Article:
India captain Virat Kohli played a lone hand with 79 as the tourists were bowled out for 223 on the first day of the decisive third and final test against South Africa at Newlands on Tuesday.
The home side had made 17 for one in reply at the close, reports Reuters.
Kohli's form had been under the microscope as he returned from injury on Tuesday, but he compiled his highest score in 26 innings since he got a hundred against Bangladesh in November 2019 to lead India to a respectable first innings score.
Aiden Markram (8 not out) and nightwatchman Keshav Maharaj (6 not out) will now look to make inroads into South Africa's deficit on the second morning.
India claimed the key scalp of in-from South African captain Dean Elgar for 3 runs 15 minutes before the close as he edged seamer Jasprit Bumrah to Cheteshwar Pujara at first slip, meaning there would be no repeat of his 96 not out that steered the home side to victory in the second test in Johannesburg.
The teams are level at 1-1 with the visitors hoping for a first series win in South Africa. Having won the toss and elected to bat they might have hoped to make more of their good fortune.
Kohli looked comfortable at the wicket for the most part but found little support other than a fighting 43 from Pujara.
South Africa bowled in good areas and will be pleased by their efforts, seamer Kagiso Rabada the pick of the bowlers with 4-73.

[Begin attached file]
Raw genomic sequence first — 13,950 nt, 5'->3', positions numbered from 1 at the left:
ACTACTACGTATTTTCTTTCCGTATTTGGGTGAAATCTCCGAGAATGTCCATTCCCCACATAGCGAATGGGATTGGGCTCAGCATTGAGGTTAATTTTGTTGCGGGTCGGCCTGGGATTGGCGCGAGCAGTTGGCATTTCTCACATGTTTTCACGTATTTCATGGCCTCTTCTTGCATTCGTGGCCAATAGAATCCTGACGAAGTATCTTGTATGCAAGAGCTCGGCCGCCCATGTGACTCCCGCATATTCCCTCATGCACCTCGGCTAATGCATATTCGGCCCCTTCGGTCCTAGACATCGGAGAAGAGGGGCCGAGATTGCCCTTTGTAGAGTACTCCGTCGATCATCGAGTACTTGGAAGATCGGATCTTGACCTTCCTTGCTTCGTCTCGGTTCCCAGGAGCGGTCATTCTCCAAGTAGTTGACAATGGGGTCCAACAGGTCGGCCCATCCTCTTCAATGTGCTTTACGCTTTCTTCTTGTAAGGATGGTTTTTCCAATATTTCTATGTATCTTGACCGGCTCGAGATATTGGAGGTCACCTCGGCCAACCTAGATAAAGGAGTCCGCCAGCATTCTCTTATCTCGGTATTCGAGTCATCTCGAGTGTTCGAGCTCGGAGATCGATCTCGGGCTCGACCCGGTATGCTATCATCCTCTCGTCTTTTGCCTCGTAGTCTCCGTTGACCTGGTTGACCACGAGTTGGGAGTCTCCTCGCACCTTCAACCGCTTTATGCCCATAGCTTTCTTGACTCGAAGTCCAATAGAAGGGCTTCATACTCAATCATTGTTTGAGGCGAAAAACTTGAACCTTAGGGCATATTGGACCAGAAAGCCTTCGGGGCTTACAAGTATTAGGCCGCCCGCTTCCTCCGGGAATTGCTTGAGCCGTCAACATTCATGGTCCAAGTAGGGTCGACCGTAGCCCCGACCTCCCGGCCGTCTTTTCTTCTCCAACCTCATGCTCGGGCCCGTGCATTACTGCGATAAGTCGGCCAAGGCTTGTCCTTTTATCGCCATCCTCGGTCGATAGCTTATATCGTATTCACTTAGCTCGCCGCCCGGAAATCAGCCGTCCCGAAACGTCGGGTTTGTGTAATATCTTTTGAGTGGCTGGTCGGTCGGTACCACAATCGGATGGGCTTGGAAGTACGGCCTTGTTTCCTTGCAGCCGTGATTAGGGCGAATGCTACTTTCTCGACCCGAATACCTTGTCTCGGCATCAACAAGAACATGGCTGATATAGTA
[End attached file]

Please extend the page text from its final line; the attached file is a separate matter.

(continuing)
He claimed the wicket of Kohli as his nagging line outside off-stump induced the edge from the India skipper, who was caught by wicketkeeper Kyle Verreynne to end his 201-ball innings.
"He is a brilliant player and you want to measure yourself against the best cricketers in the world," Rabada told reporters.
"There is a little bit there in the wicket. Things went my way today, sometimes they don't. We probably would have wanted to bat first too, but we bowled well as a unit."
Left-arm seamer Marco Jansen, 21, continued his fine form with 3-55 as he bowled without much luck, but confirmed his potential as a leader of the South African attack in the future.
There was also a first wicket in the series for spinner Maharaj with the pitch likely to be the most helpful of the lot to the slow bowlers later in the test.
That will interest India's Ravichandran Ashwin, who has largely been a passenger to this point having bowled only 43.4 overs so far.
"It is a typical Newlands pitch, there is a bit of nip and some swing. There is definitely a lot for the bowlers to work with," Rabada says.
"We have to bat out of our skin. When the ball gets older it becomes easier, so it is about absorbing pressure."